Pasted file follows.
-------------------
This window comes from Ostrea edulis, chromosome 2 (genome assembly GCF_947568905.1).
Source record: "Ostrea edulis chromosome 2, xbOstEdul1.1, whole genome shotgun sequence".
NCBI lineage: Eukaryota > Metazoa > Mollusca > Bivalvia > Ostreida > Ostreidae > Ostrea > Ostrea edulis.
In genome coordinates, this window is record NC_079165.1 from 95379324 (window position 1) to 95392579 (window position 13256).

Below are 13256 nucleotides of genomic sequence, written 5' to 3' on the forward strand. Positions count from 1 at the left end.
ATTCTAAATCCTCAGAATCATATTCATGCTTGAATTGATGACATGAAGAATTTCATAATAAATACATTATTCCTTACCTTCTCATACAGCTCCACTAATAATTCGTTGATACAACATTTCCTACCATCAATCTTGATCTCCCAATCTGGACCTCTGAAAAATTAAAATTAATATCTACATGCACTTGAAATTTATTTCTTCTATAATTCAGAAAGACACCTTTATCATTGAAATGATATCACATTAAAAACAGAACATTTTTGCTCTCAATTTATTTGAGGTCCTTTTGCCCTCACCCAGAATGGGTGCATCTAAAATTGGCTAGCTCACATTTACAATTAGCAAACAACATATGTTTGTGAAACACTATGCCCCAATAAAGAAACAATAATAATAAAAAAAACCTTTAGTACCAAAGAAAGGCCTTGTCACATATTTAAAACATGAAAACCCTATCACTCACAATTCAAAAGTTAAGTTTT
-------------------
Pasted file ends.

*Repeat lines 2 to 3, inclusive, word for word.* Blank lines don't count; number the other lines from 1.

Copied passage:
Source record: "Ostrea edulis chromosome 2, xbOstEdul1.1, whole genome shotgun sequence".
NCBI lineage: Eukaryota > Metazoa > Mollusca > Bivalvia > Ostreida > Ostreidae > Ostrea > Ostrea edulis.